Not only do we need to figure out how to scale the protocol and ensure long-term decentralization, but we also have to rearchitect the infrastructure that allows people to access apps that make it easy to acquire and utilize Bitcoin.
Here's an unfortunate, yet unsurprising event that happened earlier this week; Samourai wallet was forced to remove their Stealth Mode, SMS Commands, and SIM Switch Defence features from their app if they wanted to keep it on the Google Play store. These features aim to bring privacy and security to users who desperately need them, especially if they're trying to buy necessities, preserve wealth stealthily while living under authoritarian regimes, and protect themselves from the incompetencies of their cell phone service providers. All features that I think rational humans can agree are net benefits for society and individual liberty. The company that brought you "Don't be evil." (and whose browser I'm using to type this rag) is overtly enabling evil by denying people these utilities.
This story, in particular, is running parallel to another which has been gaining traction on the web and real estate in my mind this week, the growing crescendo of framing Bitcoin as "free speech money" as an entry point for people trying to understand Bitcoin for the first time. The framing, made popular this week after this tweet from Gab.com, has been around for a while but has never been used as effectively. The shunning of some content creators across the web has pushed a mass of people into Bitcoin's arms, as they have no other choice at this juncture. We're seeing the game theory behind Bitcoin playout beautifully as it is truly the only option some people have in a world dominated by a banking and payment system that acts as a giant gatekeeper, deciding who and who cannot conduct commerce with each other. The crazy thing about Bitcoin's game theory is that it benefits either way. If governments and gatekeepers continue to censor payments and speech, people will be pushed into Bitcoin, benefiting the network. If they try to attack Bitcoin, it proves it's something worth attacking, highlighting the value of the network. If they decide it may be a valuable asset to hold on their balance sheets, Bitcoin benefits. Bitcoin has antifragility embedded into its DNA.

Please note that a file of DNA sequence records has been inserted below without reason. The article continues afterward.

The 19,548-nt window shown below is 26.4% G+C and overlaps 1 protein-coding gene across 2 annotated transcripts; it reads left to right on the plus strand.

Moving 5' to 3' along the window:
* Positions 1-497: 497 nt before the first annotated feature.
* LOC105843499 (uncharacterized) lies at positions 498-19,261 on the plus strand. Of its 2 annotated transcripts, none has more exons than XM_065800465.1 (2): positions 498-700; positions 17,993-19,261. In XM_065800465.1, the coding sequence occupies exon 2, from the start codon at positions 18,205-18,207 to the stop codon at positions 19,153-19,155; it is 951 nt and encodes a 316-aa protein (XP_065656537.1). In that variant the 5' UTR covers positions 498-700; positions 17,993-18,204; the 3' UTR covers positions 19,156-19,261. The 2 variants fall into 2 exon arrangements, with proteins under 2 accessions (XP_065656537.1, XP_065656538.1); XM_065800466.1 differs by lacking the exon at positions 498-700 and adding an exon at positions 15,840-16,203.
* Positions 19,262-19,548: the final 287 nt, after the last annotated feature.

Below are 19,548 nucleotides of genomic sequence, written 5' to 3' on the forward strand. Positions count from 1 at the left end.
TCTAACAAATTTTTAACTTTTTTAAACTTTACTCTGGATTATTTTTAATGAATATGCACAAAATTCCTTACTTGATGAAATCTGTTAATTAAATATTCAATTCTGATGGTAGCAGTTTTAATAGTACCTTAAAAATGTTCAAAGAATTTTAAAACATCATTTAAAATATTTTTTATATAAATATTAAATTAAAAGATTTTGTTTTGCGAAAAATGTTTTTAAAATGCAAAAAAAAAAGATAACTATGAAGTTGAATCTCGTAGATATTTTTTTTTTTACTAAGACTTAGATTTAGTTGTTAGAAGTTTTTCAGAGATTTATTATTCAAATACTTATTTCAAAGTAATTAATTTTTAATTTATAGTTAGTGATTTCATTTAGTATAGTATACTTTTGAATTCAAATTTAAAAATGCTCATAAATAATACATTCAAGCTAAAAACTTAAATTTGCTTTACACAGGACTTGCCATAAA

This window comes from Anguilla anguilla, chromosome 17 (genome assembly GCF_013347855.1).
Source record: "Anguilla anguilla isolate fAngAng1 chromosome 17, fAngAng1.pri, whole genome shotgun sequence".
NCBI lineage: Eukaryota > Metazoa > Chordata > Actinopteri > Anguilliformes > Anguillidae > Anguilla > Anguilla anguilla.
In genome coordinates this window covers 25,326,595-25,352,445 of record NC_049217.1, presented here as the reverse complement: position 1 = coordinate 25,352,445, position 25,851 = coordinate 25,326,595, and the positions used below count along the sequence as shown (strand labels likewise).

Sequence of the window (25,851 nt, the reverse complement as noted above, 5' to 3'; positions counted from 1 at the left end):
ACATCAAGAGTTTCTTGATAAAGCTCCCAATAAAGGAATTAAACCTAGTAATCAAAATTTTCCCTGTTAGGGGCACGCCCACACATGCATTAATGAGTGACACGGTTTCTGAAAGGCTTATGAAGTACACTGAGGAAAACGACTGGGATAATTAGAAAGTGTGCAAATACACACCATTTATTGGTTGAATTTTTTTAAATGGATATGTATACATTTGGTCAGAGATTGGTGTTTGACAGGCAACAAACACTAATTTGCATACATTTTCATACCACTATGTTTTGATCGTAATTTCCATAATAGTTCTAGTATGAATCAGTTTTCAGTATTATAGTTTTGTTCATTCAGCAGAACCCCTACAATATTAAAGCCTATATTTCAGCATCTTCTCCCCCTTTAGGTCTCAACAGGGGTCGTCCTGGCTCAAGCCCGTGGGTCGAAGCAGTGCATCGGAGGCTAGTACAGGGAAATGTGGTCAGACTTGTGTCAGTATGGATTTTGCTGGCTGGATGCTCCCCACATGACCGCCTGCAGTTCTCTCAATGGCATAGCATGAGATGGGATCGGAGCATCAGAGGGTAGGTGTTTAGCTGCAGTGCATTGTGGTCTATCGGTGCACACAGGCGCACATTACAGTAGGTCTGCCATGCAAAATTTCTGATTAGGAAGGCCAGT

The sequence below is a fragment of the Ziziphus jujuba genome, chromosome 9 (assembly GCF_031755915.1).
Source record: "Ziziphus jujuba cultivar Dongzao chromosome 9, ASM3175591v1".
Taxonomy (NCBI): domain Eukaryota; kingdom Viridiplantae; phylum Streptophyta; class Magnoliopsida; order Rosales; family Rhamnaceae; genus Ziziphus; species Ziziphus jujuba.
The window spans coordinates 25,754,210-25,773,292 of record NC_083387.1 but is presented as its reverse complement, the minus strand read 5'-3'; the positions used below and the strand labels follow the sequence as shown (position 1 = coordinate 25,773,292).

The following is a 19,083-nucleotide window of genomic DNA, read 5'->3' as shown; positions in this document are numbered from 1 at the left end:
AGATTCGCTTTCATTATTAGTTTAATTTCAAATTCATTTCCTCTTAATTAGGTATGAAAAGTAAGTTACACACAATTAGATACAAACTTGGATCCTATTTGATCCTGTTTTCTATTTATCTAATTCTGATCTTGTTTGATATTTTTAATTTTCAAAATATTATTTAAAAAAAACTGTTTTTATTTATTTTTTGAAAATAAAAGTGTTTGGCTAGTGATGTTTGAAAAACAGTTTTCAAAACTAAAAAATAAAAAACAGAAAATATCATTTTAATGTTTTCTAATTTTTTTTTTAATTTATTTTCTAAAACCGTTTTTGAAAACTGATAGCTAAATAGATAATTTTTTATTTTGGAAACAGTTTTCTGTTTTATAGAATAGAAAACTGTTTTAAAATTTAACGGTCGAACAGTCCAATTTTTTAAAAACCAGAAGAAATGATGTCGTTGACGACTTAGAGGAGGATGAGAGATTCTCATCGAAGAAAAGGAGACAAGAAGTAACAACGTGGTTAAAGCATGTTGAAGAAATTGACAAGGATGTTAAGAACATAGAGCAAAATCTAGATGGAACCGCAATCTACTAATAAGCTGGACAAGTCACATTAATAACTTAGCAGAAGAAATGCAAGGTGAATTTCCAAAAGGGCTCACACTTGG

With all of that being said, I'd like to draw your attention back to the problem our friends at Samourai find themselves in. There is still a LONG way to go before the idea of Bitcoin mass adoption comes to fruition. Not only do we need to figure out how to scale the protocol and ensure long-term decentralization, but we also have to rearchitect the infrastructure that allows people to access apps that make it easy to acquire and utilize Bitcoin. People are so accustomed to the easy UX flows of centralized services that are so easily throttled when pressured. Decentralized file storage services and similar apps need to become more pervasive in the mainstream.
Essentially, the mindset of the public needs to change. Will the hacking of Equifax, Facebook, Target, Marriott, and/or [insert incompetent data silo/honeypot here] be enough to awaken people to the fact that they may need to think about data security more seriously? Doesn't seem like it up to this point. Maybe more of these need to happen before people begin to take action. Will people get fed up of the fiat system and turn to the sound money system which is Bitcoin? It looks as if a good amount of current Bitcoin users are in it for this reason. Will introducing Bitcoin as "free speech money" to a material demographic that is currently being shunned by the political and financial elite be effective? I think we are getting the answer to this question in real time. It will be interesting to reflect on this particular framing a year from now.
Nothing more cringe-inducing than thinking about barefoot low tide muck walking in the bay.